Why is the technical quality of some videos poor?

As the video archive is based on a decentralized community driven approach, it is not feasible to buy one set of expensive professional video equipment and carry it to the relevant places all over the world. That is, only equipment as available to the local volunteers can be used. Although nowadays even inexpensive camcorders can produce reasonable results, this is only true for good lighting conditions. Unfortunately, in typical conference environments these may not be given depending on the quality of the beamers available. With poor beamers, the room has to be darkened, thereby making recording conditions very difficult. Furthermore, the fans in some beamers, PCs, or air conditioners can be fairly noisy, thereby severely disturbing the sound recording. Should you be able to help us filtering out this kind of noise, please let us know.

The slides in the videos are not readable

In many cases it helps if you download the higher resolution files for offline viewing. Alternatively, in many cases separate PDF-files with the slides are available, which can be looked at in parallel. In principle it is possible to automatically synchronize the PDF-file with the video, but this requires considerable manual effort. If you feel that this should be given a high priority, please let us know. But please also consider helping us in this time consuming task, or in finding volunteers for it.

Why are the discussions sometimes not included in the videos?

Although discussions are an important part of a scientific presentation, the problem is that permission for internet publication should be sought from all participants of the discussion. This is sometimes difficult as names and addresses are often unknown. Also, there are often acoustic problems as usually only the presenter has a microfone. For such reasons, although in practice most scientists would probably give their permission for video publication, the published versions of the videos often do not include the discussion part.

What can presenters do to improve the technical quality of a recording?

Slides should use large fonts only and colors must be selected such that a high contrast is guaranteed. If only the presenter has a microfone during discussion, it is desirable that he repeats the questions.

What can camera persons do to improve the technical quality of a recording?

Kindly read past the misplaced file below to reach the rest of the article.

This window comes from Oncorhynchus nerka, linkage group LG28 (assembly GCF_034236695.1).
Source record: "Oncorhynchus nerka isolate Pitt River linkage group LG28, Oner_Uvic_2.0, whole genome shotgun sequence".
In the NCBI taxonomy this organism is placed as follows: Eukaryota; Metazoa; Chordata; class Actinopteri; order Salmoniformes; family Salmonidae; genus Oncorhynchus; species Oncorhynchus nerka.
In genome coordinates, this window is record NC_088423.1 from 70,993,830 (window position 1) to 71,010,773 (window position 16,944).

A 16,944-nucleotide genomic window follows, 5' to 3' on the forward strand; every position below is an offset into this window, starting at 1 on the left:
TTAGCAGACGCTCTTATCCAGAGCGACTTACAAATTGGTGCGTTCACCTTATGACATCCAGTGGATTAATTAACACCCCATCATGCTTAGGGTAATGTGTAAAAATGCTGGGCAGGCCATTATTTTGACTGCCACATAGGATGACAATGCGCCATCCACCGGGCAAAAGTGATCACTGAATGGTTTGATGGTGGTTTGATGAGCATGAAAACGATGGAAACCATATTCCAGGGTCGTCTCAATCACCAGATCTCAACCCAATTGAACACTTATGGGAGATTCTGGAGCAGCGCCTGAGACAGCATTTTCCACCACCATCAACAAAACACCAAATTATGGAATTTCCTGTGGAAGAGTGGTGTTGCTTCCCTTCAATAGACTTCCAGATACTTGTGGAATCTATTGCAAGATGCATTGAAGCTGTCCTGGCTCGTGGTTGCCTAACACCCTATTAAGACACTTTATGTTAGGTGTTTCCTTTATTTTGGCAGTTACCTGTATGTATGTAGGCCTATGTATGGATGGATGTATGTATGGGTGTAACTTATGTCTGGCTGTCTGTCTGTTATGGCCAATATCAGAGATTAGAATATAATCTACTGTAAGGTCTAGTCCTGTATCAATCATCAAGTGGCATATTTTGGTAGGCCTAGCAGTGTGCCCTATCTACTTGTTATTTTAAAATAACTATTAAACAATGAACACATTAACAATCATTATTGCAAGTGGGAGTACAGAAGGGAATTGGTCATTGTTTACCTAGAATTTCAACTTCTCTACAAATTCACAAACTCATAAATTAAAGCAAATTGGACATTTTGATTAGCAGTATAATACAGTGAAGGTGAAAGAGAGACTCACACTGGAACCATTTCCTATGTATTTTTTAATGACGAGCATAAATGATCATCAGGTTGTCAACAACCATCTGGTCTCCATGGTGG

First of all, a tripod should be used as random camera movement has a very negative effect on the viewing experience. Secondly, lighting conditions are also important. Although rooms typically have to be darkened for beamer presentation, this should be done only to the extend absolutely necessary as otherwise the camcprder does not have enough light, with the typical effect of this being that a lot of image noise is produced. With regard to sound, the microphone should be as close to the speaker as possible to avoid echoes (typical for large rooms) and acoustic noise (e.g. produced by fans as used in air conditions, PCs, and beamers). Therefore, in practice, external microfones that can be placed close to the speaker (e.g. using a neck strap) often lead to much better results than the internal camcorder microfones. If the camcorder does not have a microfone input (as usually the case with low or medium cost camcorders), we recommend to use a good quality MP3 recorder such as the iriver T20. Note, however, that standard low cost MP3 players with recording function usually deliver very poor sound recordings, so the quality needs to be tested. As the recordings from the internal camcorder microfones are available in addition, when cutting the video there is a choice of two different sound sources, and the better one can be selected. If the camcorder has a microphone input, we recommend to use a wireless lapel microphone. For example, a $50 microphone from Radio Shack has been reported to work ok. Note that professional solutions offering redundancy in wireless transmission (two different frequency bands are used in parallel)  start at prices that are at least 10 times higher.